I wanted to write an apocalyptic story, but I didn't want it to focus on the causes or the technical side of the event. I was more interested in the solution of the problem and the way it psychologically affected the people involved.

Do you have a critique group/partner or beta readers, or do you self-edit?

All of the above. My writing usually goes through four stages. First, I write the story and revise it once to get to the second draft. Then I let my friends read it for nitpicks on the plot and characterization. I fix the problems and then it's off to editors, people who don't know me and are not familiar with my writing. It works for me.

Are you a planner or a pantser?

A planner as in I know from the start how a story begins and how it ends. Everything in between is the pantser's fault… mostly.

What’s the hardest part of writing for you?

Waiting for editors to return their drafts.

What do you absolutely have to have nearby when writing?

If it's winter, the cat so I can keep my hands warm. Otherwise, silence would be nice.

If you could have any super power, what would it be?

From a selfish point of view, I think I'd choose teleportation. I like to travel, but I'm not so keen on the whole getting from one point to the next part.

What's the weirdest thing you've googled?

Nothing weird comes to mind, but being a science fiction writer, I did google lots of technical terms and procedures.

Quick writing test! Use the following words in a sentence: cryptic, devastate, and kangaroo.

The kangaroo mob had devastated the crop field, leaving behind cryptic infinity signs.

Here’s the part where you thank the people who are supporting you. Let's hear your shout outs.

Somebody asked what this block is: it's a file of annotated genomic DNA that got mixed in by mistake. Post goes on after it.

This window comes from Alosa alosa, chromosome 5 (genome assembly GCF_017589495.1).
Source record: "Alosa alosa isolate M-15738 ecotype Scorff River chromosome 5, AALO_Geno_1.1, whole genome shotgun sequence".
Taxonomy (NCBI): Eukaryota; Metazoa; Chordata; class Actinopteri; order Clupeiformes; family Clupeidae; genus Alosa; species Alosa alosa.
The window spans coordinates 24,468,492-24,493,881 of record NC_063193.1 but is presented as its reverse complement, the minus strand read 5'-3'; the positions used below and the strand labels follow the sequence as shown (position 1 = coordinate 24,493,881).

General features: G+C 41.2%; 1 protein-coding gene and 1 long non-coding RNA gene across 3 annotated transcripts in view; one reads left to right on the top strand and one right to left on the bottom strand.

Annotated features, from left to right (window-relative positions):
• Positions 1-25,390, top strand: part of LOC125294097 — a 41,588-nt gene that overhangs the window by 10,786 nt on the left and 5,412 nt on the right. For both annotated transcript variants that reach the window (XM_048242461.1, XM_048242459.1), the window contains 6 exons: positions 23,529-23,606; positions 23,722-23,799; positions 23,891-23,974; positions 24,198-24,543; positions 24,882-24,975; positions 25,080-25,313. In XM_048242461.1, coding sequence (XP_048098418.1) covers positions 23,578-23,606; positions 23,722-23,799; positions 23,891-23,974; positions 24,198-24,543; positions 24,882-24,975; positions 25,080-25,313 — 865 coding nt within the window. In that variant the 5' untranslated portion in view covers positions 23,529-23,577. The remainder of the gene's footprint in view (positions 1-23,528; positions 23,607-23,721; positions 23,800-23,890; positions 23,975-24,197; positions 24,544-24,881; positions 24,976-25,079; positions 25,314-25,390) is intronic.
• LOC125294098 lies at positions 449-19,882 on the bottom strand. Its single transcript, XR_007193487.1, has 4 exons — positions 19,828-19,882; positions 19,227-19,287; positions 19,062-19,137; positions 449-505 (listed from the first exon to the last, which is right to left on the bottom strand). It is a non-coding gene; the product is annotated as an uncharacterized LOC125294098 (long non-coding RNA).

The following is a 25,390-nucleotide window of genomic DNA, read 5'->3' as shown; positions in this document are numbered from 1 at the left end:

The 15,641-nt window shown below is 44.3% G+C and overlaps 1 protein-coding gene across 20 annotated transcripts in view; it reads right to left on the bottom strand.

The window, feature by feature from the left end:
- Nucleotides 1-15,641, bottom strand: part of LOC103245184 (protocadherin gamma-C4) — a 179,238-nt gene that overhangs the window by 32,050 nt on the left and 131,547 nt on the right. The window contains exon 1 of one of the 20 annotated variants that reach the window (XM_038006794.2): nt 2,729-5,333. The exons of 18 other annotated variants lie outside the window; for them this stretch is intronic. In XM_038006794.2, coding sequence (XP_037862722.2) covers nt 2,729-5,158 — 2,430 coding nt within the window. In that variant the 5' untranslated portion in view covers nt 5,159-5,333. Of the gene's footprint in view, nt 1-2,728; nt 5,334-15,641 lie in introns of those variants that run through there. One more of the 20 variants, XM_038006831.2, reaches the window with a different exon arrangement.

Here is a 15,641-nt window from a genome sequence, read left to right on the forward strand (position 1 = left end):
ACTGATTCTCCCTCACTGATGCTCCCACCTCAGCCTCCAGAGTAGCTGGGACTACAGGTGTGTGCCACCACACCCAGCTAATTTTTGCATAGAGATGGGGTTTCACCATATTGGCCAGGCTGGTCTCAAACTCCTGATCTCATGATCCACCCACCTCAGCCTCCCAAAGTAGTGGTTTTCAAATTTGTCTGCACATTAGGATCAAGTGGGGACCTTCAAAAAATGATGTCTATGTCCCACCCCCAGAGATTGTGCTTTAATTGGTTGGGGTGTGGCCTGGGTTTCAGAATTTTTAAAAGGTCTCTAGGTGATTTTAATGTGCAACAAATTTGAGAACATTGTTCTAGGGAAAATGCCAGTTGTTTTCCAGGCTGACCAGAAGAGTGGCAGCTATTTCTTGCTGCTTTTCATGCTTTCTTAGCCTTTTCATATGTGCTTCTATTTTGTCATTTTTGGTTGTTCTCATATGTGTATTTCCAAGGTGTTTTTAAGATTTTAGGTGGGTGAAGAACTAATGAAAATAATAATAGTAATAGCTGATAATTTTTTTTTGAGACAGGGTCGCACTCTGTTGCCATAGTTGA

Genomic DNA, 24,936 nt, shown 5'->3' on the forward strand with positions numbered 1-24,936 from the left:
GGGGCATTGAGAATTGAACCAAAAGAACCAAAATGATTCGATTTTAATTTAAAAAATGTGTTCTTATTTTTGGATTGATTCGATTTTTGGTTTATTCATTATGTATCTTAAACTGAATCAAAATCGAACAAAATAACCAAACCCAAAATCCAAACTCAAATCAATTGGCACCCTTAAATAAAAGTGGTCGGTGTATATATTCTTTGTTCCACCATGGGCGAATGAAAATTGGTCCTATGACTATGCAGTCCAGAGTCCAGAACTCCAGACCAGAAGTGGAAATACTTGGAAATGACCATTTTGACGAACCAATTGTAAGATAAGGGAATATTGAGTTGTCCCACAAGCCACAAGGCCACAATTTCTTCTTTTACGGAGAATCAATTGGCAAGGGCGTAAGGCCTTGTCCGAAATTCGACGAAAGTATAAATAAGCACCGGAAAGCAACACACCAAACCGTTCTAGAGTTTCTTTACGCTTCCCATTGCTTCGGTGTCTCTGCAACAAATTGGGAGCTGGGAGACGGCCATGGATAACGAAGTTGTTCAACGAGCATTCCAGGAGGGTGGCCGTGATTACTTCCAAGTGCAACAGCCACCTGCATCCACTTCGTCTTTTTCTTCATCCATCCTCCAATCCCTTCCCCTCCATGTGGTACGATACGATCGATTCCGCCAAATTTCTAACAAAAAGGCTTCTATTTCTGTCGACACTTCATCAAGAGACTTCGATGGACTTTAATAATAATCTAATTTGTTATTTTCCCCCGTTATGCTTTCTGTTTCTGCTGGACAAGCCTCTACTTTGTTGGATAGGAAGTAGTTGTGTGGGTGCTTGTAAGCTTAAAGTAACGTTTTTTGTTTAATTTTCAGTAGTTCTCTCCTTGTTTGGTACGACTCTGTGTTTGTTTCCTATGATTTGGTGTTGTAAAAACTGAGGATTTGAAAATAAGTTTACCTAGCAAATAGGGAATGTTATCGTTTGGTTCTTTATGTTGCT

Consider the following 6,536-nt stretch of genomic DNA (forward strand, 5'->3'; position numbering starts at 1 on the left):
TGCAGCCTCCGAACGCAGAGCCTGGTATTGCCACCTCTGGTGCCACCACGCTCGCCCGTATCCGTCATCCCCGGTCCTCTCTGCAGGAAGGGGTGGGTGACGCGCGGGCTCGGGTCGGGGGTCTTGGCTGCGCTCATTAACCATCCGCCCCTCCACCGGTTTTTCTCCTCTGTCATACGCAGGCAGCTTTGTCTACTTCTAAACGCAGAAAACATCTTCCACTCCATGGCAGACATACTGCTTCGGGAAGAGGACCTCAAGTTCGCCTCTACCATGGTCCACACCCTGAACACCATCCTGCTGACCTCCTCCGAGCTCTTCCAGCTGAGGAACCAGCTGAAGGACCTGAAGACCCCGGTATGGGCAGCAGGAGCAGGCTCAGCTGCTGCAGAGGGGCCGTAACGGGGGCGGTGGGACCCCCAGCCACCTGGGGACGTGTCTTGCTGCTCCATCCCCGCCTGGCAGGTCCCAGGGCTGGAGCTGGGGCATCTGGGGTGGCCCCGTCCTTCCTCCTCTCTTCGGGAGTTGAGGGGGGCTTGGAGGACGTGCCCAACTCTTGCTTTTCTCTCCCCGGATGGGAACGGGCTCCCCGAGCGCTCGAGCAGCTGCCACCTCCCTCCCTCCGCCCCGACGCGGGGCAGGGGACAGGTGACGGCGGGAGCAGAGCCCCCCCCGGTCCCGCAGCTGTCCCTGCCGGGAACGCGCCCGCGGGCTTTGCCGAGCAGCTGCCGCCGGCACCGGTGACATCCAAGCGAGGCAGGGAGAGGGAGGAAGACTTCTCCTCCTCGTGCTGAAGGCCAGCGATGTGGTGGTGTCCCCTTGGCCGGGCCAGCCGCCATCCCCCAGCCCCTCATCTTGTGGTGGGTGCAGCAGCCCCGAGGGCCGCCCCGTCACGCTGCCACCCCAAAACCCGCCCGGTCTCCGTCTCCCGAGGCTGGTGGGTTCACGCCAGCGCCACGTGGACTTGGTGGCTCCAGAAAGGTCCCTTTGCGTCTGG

I'm grateful to everyone who ever read my stories and asked for more. My editors must have a place reserved in heaven already, I demand so! And my family who is amazing and deserves all the best things in the world.

And finally, where can people find you online?

All the information regarding my writing is available on my website. My blog is my personal playground and I'm also happy to connect with readers on Facebook and Twitter. Here are some links.

Human Instints is available through Amazon
And Smashwords:

Ioana, thanks so much for chatting with us today. It was great having you on the blog and learning about your book!

Monday, 20 August 2012

Three-Two-One Pitch Contest Official Entry Post

This contest is now closed to entries. Our judging agent will review all pitches, and I'll announce the winner once a decision is made. Stay tuned!

Yes! It's here! Are you all ready to enter the Three-Two-One Pitch Contest? That's awesome! But first, before you post, look over the rules once more.

To remind you all what the contest entails, it goes something like this:

THREE - Pitch your story in only three sentences. 

TWO - Two days to enter: August  20th and 21st.